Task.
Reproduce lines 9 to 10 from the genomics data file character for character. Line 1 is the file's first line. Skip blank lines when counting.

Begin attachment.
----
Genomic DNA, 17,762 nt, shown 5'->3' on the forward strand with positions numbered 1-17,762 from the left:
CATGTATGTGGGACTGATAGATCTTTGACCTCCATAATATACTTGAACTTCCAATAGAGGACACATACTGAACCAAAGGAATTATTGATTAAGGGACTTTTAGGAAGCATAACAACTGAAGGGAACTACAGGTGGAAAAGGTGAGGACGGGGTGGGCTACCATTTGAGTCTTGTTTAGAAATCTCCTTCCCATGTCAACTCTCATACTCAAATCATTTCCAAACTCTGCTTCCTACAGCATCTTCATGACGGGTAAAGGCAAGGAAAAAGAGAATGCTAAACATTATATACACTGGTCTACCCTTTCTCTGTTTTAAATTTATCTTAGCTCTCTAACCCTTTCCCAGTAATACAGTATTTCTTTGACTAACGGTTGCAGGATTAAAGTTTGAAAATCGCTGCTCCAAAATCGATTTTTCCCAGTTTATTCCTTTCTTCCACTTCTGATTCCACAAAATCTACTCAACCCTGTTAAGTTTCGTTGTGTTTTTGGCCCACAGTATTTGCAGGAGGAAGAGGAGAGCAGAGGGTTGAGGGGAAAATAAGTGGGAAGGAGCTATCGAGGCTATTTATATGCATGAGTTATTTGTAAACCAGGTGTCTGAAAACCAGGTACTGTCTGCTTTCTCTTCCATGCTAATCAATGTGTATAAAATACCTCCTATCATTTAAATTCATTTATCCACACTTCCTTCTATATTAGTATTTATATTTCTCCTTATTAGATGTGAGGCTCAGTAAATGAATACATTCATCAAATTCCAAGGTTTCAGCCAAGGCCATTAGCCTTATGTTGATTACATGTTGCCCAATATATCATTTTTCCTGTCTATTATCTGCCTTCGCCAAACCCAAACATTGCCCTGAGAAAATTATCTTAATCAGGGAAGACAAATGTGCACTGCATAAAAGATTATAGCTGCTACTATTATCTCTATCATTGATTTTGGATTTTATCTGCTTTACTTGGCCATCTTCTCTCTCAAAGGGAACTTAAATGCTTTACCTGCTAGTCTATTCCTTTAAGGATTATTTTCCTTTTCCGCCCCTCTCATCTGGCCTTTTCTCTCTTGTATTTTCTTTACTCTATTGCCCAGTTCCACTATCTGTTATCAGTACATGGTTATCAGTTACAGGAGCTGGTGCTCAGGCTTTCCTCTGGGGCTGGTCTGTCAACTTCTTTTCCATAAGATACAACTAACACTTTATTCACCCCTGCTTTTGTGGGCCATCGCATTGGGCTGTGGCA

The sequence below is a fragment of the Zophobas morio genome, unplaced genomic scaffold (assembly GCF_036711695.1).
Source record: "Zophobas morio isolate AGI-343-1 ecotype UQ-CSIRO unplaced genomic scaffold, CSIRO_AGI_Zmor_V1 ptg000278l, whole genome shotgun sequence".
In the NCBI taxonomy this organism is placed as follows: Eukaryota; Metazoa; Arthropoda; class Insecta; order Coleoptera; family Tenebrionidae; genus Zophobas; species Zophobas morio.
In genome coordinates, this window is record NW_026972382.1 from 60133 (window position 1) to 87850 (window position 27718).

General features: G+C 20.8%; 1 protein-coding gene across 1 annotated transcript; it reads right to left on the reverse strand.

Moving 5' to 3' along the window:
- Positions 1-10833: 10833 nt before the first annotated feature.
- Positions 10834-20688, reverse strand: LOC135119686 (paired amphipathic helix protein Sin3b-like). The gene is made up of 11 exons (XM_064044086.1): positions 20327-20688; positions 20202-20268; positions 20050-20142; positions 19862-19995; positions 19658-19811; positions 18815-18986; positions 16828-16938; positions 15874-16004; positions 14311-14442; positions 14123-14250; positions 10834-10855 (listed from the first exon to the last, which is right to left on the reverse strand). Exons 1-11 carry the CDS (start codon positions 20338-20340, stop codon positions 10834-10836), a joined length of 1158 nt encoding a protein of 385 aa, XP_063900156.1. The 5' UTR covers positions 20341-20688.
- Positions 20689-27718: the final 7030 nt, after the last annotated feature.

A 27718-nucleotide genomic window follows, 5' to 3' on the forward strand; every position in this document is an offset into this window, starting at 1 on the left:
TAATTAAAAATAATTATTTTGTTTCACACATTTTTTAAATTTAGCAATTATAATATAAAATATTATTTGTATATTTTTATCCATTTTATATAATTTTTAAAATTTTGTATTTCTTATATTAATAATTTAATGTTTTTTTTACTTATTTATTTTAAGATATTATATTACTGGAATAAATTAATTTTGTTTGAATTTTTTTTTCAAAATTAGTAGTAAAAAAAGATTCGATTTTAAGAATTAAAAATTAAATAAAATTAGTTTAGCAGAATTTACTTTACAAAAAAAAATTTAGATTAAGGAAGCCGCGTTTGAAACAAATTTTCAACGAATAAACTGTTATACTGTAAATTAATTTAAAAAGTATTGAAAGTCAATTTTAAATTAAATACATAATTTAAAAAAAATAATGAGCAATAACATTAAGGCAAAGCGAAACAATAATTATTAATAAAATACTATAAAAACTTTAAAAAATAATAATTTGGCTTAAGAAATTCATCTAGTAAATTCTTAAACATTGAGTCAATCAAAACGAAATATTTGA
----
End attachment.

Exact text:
- Positions 1-10833: 10833 nt before the first annotated feature.
- Positions 10834-20688, reverse strand: LOC135119686 (paired amphipathic helix protein Sin3b-like). The gene is made up of 11 exons (XM_064044086.1): positions 20327-20688; positions 20202-20268; positions 20050-20142; positions 19862-19995; positions 19658-19811; positions 18815-18986; positions 16828-16938; positions 15874-16004; positions 14311-14442; positions 14123-14250; positions 10834-10855 (listed from the first exon to the last, which is right to left on the reverse strand). Exons 1-11 carry the CDS (start codon positions 20338-20340, stop codon positions 10834-10836), a joined length of 1158 nt encoding a protein of 385 aa, XP_063900156.1. The 5' UTR covers positions 20341-20688.